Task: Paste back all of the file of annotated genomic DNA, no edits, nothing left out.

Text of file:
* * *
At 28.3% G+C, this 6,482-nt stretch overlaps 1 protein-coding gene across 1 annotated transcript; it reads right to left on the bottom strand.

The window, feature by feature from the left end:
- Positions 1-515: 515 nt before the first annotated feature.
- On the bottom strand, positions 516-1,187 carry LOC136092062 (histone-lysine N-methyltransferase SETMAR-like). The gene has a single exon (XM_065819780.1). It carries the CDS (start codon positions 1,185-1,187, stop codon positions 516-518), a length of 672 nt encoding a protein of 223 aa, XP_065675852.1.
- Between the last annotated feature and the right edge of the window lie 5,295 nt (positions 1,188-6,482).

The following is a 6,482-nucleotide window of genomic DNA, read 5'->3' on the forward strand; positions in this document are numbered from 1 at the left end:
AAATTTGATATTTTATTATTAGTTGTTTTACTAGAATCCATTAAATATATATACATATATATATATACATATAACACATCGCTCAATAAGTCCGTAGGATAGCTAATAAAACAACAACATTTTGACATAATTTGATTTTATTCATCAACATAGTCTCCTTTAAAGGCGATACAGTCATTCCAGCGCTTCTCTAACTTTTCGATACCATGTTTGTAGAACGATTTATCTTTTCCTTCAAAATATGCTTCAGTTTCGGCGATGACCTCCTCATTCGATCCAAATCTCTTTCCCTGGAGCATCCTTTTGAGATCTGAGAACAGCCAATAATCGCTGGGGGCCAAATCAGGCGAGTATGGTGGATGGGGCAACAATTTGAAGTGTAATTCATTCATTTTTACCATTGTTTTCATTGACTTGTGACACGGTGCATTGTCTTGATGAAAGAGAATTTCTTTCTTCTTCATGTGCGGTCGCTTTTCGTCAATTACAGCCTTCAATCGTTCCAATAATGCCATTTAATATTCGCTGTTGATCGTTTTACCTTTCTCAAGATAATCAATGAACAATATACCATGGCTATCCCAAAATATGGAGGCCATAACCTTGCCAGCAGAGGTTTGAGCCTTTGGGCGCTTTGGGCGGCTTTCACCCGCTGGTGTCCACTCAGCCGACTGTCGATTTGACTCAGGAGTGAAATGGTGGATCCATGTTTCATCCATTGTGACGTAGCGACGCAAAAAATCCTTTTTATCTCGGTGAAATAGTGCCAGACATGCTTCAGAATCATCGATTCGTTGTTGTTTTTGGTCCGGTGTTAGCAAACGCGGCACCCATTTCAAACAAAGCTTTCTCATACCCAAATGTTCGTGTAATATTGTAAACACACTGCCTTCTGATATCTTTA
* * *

At 28.3% G+C, this 6,482-nt stretch overlaps 1 protein-coding gene across 1 annotated transcript; it reads right to left on the bottom strand.

The window, feature by feature from the left end:
- Positions 1-515: 515 nt before the first annotated feature.
- On the bottom strand, positions 516-1,187 carry LOC136092062 (histone-lysine N-methyltransferase SETMAR-like). The gene has a single exon (XM_065819780.1). It carries the CDS (start codon positions 1,185-1,187, stop codon positions 516-518), a length of 672 nt encoding a protein of 223 aa, XP_065675852.1.
- Between the last annotated feature and the right edge of the window lie 5,295 nt (positions 1,188-6,482).

The following is a 6,482-nucleotide window of genomic DNA, read 5'->3' on the forward strand; positions in this document are numbered from 1 at the left end:
AAATTTGATATTTTATTATTAGTTGTTTTACTAGAATCCATTAAATATATATACATATATATATATACATATAACACATCGCTCAATAAGTCCGTAGGATAGCTAATAAAACAACAACATTTTGACATAATTTGATTTTATTCATCAACATAGTCTCCTTTAAAGGCGATACAGTCATTCCAGCGCTTCTCTAACTTTTCGATACCATGTTTGTAGAACGATTTATCTTTTCCTTCAAAATATGCTTCAGTTTCGGCGATGACCTCCTCATTCGATCCAAATCTCTTTCCCTGGAGCATCCTTTTGAGATCTGAGAACAGCCAATAATCGCTGGGGGCCAAATCAGGCGAGTATGGTGGATGGGGCAACAATTTGAAGTGTAATTCATTCATTTTTACCATTGTTTTCATTGACTTGTGACACGGTGCATTGTCTTGATGAAAGAGAATTTCTTTCTTCTTCATGTGCGGTCGCTTTTCGTCAATTACAGCCTTCAATCGTTCCAATAATGCCATTTAATATTCGCTGTTGATCGTTTTACCTTTCTCAAGATAATCAATGAACAATATACCATGGCTATCCCAAAATATGGAGGCCATAACCTTGCCAGCAGAGGTTTGAGCCTTTGGGCGCTTTGGGCGGCTTTCACCCGCTGGTGTCCACTCAGCCGACTGTCGATTTGACTCAGGAGTGAAATGGTGGATCCATGTTTCATCCATTGTGACGTAGCGACGCAAAAAATCCTTTTTATCTCGGTGAAATAGTGCCAGACATGCTTCAGAATCATCGATTCGTTGTTGTTTTTGGTCCGGTGTTAGCAAACGCGGCACCCATTTCAAACAAAGCTTTCTCATACCCAAATGTTCGTGTAATATTGTAAACACACTGCCTTCTGATATCTTTA